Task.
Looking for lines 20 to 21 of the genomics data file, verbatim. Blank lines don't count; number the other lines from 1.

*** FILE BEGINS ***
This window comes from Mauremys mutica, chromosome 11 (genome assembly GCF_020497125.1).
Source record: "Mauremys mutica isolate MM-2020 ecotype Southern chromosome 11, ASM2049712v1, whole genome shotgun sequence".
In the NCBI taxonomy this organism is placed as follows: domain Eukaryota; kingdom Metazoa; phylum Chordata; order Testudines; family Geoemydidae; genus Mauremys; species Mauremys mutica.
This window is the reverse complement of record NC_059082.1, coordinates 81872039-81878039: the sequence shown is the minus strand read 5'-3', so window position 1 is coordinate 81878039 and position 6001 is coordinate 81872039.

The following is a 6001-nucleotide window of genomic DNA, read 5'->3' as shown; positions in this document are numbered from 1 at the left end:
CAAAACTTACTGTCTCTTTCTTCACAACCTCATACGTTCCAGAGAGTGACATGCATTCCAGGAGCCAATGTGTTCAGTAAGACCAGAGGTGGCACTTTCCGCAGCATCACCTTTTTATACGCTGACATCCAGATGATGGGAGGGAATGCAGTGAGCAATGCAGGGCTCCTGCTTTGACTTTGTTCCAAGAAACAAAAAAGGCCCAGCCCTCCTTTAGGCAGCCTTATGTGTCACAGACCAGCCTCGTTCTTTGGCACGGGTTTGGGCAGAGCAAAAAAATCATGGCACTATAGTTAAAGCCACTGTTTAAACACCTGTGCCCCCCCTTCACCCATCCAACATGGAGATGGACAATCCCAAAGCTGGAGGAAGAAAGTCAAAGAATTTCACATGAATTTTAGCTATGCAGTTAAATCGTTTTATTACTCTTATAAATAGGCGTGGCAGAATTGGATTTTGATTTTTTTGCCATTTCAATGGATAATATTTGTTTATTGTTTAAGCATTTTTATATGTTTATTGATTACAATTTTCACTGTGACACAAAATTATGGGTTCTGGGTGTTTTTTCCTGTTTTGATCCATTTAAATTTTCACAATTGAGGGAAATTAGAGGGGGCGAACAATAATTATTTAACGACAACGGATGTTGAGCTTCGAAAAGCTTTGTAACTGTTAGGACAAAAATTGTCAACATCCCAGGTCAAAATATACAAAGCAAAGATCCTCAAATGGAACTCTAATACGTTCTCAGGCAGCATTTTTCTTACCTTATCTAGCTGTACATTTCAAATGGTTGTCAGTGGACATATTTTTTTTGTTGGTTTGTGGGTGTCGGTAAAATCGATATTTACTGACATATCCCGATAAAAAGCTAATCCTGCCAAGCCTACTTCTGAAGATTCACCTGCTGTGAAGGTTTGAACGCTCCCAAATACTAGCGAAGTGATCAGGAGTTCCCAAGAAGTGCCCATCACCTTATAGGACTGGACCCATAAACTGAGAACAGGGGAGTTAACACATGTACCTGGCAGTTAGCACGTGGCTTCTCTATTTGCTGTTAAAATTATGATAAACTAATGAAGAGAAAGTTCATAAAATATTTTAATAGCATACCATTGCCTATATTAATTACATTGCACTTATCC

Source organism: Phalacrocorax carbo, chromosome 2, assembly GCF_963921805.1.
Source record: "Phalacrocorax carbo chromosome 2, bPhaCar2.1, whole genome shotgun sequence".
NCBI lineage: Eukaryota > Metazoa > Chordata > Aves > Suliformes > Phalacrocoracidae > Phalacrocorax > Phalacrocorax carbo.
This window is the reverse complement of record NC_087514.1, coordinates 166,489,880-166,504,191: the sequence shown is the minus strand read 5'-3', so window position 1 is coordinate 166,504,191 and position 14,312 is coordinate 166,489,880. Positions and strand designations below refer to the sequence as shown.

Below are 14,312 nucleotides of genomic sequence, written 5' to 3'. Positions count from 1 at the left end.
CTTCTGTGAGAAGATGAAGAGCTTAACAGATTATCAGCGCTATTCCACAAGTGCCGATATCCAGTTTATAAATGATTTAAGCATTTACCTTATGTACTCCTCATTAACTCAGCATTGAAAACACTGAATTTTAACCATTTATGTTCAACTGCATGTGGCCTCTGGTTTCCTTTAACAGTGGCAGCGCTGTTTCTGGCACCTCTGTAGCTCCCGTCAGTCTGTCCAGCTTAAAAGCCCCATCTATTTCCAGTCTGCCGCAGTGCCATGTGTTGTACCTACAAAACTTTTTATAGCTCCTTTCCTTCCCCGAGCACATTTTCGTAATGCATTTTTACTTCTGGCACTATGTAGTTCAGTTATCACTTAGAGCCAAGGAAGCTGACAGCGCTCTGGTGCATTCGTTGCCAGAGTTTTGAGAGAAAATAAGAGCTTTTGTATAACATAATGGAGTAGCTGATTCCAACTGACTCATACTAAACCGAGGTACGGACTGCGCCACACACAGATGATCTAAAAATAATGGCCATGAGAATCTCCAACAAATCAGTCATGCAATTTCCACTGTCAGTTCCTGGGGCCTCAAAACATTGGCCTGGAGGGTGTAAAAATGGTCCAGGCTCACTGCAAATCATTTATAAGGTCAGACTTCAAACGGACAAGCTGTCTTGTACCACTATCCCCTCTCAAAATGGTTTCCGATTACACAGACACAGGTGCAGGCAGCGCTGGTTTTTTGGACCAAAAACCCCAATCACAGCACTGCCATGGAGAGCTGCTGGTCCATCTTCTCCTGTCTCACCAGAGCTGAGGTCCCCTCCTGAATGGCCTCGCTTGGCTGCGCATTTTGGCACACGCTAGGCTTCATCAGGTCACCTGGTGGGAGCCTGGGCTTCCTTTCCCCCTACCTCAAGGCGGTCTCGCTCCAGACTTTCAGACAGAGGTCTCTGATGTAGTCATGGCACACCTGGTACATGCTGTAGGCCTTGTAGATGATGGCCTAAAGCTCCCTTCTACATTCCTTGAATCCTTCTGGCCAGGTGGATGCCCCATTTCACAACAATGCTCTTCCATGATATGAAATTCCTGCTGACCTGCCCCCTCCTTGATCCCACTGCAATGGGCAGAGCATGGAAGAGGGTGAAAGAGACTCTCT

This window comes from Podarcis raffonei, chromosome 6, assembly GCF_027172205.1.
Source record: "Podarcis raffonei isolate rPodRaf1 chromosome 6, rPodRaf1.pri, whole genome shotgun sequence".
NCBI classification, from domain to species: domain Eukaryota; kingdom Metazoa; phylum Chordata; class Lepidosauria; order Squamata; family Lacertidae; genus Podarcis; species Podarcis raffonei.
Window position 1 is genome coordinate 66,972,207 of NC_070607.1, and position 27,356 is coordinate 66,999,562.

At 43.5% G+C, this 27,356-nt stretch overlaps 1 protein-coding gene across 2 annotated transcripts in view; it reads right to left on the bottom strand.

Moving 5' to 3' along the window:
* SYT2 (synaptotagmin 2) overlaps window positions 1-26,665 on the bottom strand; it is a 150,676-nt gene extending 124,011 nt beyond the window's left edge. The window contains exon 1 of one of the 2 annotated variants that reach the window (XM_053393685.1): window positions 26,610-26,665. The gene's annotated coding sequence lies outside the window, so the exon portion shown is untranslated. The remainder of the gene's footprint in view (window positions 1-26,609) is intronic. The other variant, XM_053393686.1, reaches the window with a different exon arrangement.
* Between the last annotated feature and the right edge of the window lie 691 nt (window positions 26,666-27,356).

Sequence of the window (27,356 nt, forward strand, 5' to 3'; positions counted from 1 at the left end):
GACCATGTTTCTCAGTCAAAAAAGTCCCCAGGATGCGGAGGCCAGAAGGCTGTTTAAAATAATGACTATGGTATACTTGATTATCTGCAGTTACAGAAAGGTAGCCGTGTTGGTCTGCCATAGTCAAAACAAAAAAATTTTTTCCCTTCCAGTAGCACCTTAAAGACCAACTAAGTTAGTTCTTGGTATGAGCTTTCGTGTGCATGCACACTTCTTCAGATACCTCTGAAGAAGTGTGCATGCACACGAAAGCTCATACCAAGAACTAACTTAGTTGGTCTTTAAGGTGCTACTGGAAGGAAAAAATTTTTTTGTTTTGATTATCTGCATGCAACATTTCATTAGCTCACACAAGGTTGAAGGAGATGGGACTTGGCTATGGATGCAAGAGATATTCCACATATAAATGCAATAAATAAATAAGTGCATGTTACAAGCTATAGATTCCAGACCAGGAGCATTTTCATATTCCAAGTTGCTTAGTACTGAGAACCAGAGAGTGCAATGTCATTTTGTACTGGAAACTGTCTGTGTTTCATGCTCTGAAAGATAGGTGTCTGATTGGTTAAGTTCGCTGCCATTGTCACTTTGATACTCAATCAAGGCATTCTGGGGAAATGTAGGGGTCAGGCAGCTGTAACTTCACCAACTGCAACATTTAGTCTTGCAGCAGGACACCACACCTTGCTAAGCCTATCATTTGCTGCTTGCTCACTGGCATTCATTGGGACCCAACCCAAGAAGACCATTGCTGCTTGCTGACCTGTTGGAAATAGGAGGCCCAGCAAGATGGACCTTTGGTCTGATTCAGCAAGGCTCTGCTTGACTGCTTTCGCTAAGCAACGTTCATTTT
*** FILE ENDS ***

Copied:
* Between the last annotated feature and the right edge of the window lie 691 nt (window positions 26,666-27,356).

Sequence of the window (27,356 nt, forward strand, 5' to 3'; positions counted from 1 at the left end):